I spent a very enjoyable hour at the Edinburgh Museum, 142 Canongate last week. After a few months of negotiation I finally managed to get to handle the silver teapot presented to Dr Guthrie and his wife when he retired in 1864 on the grounds of ill health. A Committee was established to ensure that Dr Guthrie was supported in his retirement and that his incredible work was marked appropriately. The committee included the Earls of Dalhousie, Shaftesbury, Carlisle, Kintore and Southesk, the Lord Bishops of London and St David's, the Right Hon W.E. Gladstone as well as clerks and tradesmen.
We learn in Guthrie's Memoirs that he found out about the testimonial prior to the presentation. In classic Guthrie humility he wrote to Mr J.R. Dymock in Lochlee; "Some may fancy that this may blow me up. I have no feelings of the kind, not because I am above the ordinary feelings of our nature, or have not a great deal more corruption than I should have; but such a thing sends a man back to think of his own unworthiness before God, and, if at all right-minded, humbles rather than puffs up; leading him, when he looks at himself and the many blessings he enjoys than others not less unworthy and perhaps more deserving, to say 'What am I?'" Despite all his achievements, and even at the end of his long and fruitful ministerial career Guthrie could only see himself as an unprofitable servant. Some of our ministers could learn a few lessons from Dr Guthrie.
On February 20th 1865 at the Royal Hotel, Edinburgh the 'Testimonial of Admiration and Esteem' was handed over to Dr Guthrie which consisted of £5000 and a 'silver tea and coffee service'. Guthrie responded; "...I do not despise the money; I never did despise money. Many a day have I wished I had a great deal more money, for I would have found a great deal more happiness in doing good to others, as it were not needed in any other way;...but, next to the approbation of God, of my blessed Master, and of my own conscience, there is nothing on which I set so high a value as the assurance this testimonial warrants me to entertain, that I have won a place in the hearts of other Christians besides those of my own denomination."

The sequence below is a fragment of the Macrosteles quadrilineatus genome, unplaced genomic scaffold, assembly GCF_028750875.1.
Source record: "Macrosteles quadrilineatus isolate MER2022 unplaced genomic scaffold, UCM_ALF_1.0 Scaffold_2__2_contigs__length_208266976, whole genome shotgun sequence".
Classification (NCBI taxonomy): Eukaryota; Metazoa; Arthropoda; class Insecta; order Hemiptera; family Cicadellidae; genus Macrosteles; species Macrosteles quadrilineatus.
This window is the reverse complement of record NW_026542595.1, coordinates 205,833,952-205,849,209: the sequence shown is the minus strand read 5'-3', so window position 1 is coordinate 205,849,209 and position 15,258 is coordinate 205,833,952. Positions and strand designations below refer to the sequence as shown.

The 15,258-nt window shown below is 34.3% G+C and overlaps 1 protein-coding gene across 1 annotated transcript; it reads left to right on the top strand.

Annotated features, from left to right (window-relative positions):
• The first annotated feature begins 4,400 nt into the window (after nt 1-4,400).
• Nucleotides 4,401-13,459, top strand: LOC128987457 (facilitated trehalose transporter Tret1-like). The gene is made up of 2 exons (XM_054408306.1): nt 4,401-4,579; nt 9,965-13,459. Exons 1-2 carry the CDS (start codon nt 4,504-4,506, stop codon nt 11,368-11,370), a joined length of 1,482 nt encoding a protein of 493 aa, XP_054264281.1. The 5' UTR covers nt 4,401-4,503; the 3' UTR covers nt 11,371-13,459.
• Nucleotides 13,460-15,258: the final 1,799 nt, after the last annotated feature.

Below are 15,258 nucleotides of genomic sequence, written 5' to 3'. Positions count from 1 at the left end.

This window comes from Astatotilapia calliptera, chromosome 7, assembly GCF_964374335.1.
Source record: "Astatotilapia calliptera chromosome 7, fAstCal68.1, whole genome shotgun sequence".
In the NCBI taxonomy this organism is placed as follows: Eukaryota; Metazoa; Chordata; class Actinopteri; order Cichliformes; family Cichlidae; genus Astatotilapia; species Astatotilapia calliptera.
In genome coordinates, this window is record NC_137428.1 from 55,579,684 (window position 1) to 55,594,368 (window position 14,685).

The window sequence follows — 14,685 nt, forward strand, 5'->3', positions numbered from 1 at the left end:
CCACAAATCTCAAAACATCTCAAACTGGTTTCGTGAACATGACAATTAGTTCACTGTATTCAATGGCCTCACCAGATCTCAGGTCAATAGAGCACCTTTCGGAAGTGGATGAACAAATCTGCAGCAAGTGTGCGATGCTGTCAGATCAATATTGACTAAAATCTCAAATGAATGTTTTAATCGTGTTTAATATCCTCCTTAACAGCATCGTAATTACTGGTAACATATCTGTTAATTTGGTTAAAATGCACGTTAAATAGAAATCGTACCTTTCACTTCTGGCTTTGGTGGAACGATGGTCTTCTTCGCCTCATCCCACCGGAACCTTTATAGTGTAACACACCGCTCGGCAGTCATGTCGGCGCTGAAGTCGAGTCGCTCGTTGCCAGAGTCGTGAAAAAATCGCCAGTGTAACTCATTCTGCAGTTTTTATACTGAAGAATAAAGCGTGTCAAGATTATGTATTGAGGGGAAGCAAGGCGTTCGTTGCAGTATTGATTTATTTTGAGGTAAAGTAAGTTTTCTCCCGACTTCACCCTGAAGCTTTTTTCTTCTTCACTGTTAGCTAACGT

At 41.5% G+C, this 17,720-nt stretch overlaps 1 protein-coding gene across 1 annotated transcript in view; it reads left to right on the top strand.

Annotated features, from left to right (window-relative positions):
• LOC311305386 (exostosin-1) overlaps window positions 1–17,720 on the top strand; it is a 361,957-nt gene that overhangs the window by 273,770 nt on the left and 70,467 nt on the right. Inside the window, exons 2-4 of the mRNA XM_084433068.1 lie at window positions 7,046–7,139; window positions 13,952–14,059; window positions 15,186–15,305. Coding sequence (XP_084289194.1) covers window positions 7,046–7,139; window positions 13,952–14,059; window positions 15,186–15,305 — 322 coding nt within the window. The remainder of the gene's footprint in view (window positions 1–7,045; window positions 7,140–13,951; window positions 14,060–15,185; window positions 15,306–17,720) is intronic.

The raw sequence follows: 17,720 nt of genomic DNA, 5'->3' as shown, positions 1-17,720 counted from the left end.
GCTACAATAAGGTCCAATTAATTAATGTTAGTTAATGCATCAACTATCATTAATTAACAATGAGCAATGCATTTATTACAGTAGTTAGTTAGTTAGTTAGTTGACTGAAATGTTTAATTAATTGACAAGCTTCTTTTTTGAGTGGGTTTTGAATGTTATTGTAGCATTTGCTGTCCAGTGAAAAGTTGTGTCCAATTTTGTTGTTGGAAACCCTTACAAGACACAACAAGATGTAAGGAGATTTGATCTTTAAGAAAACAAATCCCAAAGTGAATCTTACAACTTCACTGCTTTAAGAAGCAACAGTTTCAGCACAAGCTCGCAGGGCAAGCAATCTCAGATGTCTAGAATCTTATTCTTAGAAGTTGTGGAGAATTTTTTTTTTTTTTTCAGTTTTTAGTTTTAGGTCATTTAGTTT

Unbelievably this beautiful piece of history remains in the archives and is not on display. Perhaps with the exception of a mention in the tiny Old Greyfriars Kirk exhibition there is no official museum which tells the incredible story of Guthrie and the way the Lord used him to rescue thousands from a life of poverty and abuse. Wouldn't it be great to see this story told and to see these amazing pieces of history on display for everyone to see? Perhaps one day we will see a Guthrie Museum in Edinburgh - wouldn't that be great?
Guthrie reminds us of Proverbs 10 v 7 'The memory of the righteous is blessed, but the name of the wicked shall rot.' What kind of legacy are we leaving? If Guthrie was alive today he would invite you to come to the Saviour who he preached and followed. It is not religion that we all need it is the Lord Jesus Christ. I'll leave the last word to Dr Guthrie; 'Never mistake the dead robes for the living body of religion. Never forget that "to do justly, and love mercy, and walk humbly before God," is what the Lord requires of thee; that faith without works is dead; that form without spirit is dead; and that, the highest piety being ever associated with the deepest humility, true religion is like the sweetest of all singing-birds, the skylark, which with the lowest nest but highest wing dwells in the ground, and yet soars to the skies' (The Pharisee and Publican, The Parables, 1874).